01 of 10
Darwin Hybrid Tulip
Some of the tallest tulips, up to 34 inches in height, belong to this brilliant class of spring bulbs. Plant Darwin hybrid tulips beside your house, fence, or shed to provide shelter from stem-snapping winds. If your climate is blustery in the spring, Darwin hybrids are excellent candidates for forcing.
02 of 10
By the middle of April, Emperor tulips give gardeners hungry for blooms a reliable spring show on sturdy, 14- to 20-inch stalks. The large flowers and bright colors make these spring bulbs, also known as Fosteriana tulips, perfect for floral arrangements. Try ‘Orange Emperor,’ which imparts a sweet fragrance in addition to its vivid petals.
03 of 10
If you took a pair of pinking shears to your tulip petals, you’d get a similar effect to this elegant group of tulips. Not seen as often as the widespread Darwin or Emperor tulips, these flowers belong in the front of the flowerbed, where you can admire their unusual anatomy. The variety ‘Cummins’ stands out in that the deep lavender petals contrast pleasingly with the white fringe.
04 of 10
Gardeners in USDA growing zone 3 won’t have any problem cultivating the hardy Kaufmanniana tulip in the landscape. These flowers have a small stature, averaging six inches in height, which make them suitable for areas with high winds where taller tulips are frequently snapped in two after a spring squall. These tulips perennialize nicely in sunny areas where they don’t have to compete with other plants.Continue to 5 of 10 below.
05 of 10
These prolific bloomers are for gardeners who feel like one flower per dug hole isn’t enough. With four or more flowering stems per bulb, like the Florette, you can harvest an entire bouquet from just three bulbs. Expect the 16- to 20-inch stems to make a blooming appearance in your late spring garden.
06 of 10
Your late spring garden should be graced by a dozen or more lily-flowering tulips, with their pointed petals on urn-shaped blossoms. The flowers are tall, bold, and long flowering. Enjoy the swirled cream, pink, and green hues of Florosa, or plant the heirloom yellow West Point in combination with blue muscari bulbs.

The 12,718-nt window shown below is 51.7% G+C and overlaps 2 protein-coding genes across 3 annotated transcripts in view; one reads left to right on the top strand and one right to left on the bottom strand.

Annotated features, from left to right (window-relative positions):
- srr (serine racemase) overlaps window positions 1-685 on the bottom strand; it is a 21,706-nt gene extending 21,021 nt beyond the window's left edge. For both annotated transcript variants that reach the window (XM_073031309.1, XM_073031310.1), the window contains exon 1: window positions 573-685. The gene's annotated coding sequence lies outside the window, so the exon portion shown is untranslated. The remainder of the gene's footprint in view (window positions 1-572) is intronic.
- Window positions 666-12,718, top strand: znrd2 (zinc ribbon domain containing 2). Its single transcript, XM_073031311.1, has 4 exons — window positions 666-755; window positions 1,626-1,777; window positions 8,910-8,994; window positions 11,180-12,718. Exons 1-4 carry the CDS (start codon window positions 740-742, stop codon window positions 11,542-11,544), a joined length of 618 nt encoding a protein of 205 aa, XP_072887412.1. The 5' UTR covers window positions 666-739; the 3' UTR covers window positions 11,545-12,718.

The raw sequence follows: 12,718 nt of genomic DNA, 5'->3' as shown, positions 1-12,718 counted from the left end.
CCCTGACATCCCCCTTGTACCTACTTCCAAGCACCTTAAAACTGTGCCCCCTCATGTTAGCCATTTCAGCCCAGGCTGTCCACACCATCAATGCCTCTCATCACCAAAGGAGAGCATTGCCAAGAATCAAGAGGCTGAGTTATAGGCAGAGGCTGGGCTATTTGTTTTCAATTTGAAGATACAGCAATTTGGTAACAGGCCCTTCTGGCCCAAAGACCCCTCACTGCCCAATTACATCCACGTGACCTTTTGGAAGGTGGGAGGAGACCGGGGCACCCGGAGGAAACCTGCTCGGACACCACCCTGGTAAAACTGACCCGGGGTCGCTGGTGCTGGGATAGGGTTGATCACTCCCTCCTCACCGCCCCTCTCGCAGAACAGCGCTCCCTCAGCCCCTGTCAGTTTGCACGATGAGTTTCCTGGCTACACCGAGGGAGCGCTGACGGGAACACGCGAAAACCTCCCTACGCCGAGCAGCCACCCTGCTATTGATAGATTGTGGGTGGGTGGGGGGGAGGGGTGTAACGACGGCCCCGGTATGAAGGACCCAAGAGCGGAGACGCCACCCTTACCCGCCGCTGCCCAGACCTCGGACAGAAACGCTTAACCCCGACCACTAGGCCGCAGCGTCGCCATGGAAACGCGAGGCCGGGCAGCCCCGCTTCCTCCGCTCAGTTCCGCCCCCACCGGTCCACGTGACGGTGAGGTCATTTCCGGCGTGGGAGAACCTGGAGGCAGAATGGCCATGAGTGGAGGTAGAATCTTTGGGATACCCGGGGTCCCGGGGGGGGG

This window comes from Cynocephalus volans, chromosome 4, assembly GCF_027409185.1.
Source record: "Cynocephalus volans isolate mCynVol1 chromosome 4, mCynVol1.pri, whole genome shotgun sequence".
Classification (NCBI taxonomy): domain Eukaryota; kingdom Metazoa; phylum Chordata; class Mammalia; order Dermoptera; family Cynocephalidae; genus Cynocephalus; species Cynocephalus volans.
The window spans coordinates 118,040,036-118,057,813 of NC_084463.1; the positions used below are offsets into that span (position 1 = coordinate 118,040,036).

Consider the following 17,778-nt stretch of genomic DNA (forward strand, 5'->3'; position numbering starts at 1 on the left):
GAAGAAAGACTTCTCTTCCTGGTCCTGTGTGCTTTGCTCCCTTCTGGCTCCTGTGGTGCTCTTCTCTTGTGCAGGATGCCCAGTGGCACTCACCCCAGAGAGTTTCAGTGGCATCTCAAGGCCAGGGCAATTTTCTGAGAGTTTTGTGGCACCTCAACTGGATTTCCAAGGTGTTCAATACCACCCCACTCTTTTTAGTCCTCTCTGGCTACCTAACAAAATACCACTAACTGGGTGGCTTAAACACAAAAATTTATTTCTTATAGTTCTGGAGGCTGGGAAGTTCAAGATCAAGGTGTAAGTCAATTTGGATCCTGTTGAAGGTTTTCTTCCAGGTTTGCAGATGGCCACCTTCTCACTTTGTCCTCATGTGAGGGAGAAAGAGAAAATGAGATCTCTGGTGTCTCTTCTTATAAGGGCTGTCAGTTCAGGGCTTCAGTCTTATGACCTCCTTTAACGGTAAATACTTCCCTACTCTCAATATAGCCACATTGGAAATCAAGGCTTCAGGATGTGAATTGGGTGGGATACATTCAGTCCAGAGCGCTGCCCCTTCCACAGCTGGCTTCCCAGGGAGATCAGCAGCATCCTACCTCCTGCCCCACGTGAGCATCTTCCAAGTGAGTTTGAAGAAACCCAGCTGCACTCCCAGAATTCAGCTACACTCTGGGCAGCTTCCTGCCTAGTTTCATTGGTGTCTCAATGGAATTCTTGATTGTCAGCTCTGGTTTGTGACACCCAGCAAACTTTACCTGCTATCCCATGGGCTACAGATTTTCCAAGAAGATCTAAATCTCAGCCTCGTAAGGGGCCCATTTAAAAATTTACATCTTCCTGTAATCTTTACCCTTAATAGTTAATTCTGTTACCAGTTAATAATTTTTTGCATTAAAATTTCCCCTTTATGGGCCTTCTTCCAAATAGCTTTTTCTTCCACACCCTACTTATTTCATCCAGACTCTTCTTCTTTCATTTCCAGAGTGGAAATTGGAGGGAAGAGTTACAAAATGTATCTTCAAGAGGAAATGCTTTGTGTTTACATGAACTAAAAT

07 of 10
These showy tulips are the flamenco dancers of the garden. Their petals twist, feather, and curl on stems averaging 16 inches in height, giving drama to the late spring garden border. The flowers beg to be added to your vase, but they usually won’t come back in the garden after the second growing season. Plant a combination of Blue Parrot and Texas Gold for a head-turning installation in your mailbox garden.
08 of 10
Don’t like ants on your peonies? Plant peony tulips instead, and foil the pesky garden intruders. The late-blooming flowers don’t fare well in spring storms, so plant them in a sheltered area to get the most from this long-lasting tulip variety.Continue to 9 of 10 below.
09 of 10
Species tulips are the king of the naturalizers. Where many tulips decrease in vigor and number over the years, you can count on species tulips to form drifts in areas that have good drainage. These Mediterranean and Asian natives tend to be petite, and sport flowers that open wide on sunny days and close up on cloudy days. When opened, many of the blossoms feature a contrasting color star on the petals. As a bonus to those that don’t know what to do with tulips after they bloom, many species tulips like Red Riding Hood have attractive mottling or stripes on their foliage.
10 of 10
Available in a wide color of pastels, bright tones, and bi-colors, the reliable Triumph tulip is a garden designers delight. Plant them deeply; at least eight inches beneath the soil surface, to encourage several years of performance.